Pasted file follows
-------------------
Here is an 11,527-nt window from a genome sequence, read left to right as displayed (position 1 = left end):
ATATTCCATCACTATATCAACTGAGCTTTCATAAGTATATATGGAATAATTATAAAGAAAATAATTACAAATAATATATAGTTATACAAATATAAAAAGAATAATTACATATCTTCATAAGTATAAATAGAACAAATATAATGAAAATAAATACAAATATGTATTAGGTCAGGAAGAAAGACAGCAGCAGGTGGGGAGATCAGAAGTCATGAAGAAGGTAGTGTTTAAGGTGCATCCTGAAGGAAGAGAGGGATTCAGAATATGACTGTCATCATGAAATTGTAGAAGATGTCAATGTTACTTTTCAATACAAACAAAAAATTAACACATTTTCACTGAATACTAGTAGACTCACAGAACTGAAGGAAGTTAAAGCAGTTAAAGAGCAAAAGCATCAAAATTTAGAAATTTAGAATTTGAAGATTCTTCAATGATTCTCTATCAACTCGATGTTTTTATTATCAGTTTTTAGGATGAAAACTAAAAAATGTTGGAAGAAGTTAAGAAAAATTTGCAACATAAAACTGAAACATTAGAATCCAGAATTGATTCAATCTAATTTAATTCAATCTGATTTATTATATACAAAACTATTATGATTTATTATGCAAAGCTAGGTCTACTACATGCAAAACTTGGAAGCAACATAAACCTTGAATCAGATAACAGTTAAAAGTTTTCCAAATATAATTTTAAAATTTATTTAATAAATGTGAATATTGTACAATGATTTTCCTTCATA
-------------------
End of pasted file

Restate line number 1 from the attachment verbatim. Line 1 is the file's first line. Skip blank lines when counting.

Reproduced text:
Here is an 11,527-nt window from a genome sequence, read left to right as displayed (position 1 = left end):